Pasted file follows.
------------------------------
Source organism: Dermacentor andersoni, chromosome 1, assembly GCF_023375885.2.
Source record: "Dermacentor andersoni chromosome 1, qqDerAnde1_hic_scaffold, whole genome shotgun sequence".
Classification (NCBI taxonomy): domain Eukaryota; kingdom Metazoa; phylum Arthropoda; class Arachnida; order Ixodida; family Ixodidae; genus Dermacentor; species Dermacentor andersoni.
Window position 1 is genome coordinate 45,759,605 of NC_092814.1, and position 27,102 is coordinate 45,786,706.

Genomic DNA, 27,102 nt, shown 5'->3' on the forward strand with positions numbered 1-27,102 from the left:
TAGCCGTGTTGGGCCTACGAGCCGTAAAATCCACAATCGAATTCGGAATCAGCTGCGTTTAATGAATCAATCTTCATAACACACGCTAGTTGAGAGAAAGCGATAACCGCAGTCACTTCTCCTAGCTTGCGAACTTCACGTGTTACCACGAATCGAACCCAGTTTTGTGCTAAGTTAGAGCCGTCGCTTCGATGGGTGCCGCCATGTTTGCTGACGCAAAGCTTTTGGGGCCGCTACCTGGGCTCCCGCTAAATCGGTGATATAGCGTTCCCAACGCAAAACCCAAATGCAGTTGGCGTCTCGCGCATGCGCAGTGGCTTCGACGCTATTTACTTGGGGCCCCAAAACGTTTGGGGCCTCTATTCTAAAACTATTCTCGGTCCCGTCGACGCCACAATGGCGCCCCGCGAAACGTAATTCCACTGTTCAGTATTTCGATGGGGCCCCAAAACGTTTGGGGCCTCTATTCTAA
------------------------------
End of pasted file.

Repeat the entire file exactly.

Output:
Source organism: Dermacentor andersoni, chromosome 1, assembly GCF_023375885.2.
Source record: "Dermacentor andersoni chromosome 1, qqDerAnde1_hic_scaffold, whole genome shotgun sequence".
Classification (NCBI taxonomy): domain Eukaryota; kingdom Metazoa; phylum Arthropoda; class Arachnida; order Ixodida; family Ixodidae; genus Dermacentor; species Dermacentor andersoni.
Window position 1 is genome coordinate 45,759,605 of NC_092814.1, and position 27,102 is coordinate 45,786,706.

Genomic DNA, 27,102 nt, shown 5'->3' on the forward strand with positions numbered 1-27,102 from the left:
TAGCCGTGTTGGGCCTACGAGCCGTAAAATCCACAATCGAATTCGGAATCAGCTGCGTTTAATGAATCAATCTTCATAACACACGCTAGTTGAGAGAAAGCGATAACCGCAGTCACTTCTCCTAGCTTGCGAACTTCACGTGTTACCACGAATCGAACCCAGTTTTGTGCTAAGTTAGAGCCGTCGCTTCGATGGGTGCCGCCATGTTTGCTGACGCAAAGCTTTTGGGGCCGCTACCTGGGCTCCCGCTAAATCGGTGATATAGCGTTCCCAACGCAAAACCCAAATGCAGTTGGCGTCTCGCGCATGCGCAGTGGCTTCGACGCTATTTACTTGGGGCCCCAAAACGTTTGGGGCCTCTATTCTAAAACTATTCTCGGTCCCGTCGACGCCACAATGGCGCCCCGCGAAACGTAATTCCACTGTTCAGTATTTCGATGGGGCCCCAAAACGTTTGGGGCCTCTATTCTAA